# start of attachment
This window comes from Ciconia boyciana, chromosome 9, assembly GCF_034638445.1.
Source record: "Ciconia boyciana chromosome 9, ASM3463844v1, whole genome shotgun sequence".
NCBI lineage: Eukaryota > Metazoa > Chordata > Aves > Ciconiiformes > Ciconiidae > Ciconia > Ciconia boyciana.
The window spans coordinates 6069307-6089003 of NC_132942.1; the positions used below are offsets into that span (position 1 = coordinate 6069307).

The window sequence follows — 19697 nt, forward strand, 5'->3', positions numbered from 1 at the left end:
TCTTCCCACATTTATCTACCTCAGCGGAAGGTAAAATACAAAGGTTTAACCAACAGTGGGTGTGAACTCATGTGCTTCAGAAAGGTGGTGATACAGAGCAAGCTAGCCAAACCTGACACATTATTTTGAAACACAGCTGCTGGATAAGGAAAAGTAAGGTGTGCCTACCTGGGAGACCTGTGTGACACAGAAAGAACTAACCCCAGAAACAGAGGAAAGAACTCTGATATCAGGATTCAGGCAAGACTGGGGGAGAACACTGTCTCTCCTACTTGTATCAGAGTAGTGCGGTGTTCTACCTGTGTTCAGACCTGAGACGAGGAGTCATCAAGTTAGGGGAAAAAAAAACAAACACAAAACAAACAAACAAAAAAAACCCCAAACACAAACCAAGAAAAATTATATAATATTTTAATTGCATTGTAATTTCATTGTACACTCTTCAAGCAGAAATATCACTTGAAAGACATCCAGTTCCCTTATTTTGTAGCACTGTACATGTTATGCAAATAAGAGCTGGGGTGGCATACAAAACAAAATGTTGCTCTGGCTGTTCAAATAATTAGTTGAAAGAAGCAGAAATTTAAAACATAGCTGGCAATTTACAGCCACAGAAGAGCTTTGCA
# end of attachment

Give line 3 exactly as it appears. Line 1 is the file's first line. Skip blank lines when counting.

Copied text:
NCBI lineage: Eukaryota > Metazoa > Chordata > Aves > Ciconiiformes > Ciconiidae > Ciconia > Ciconia boyciana.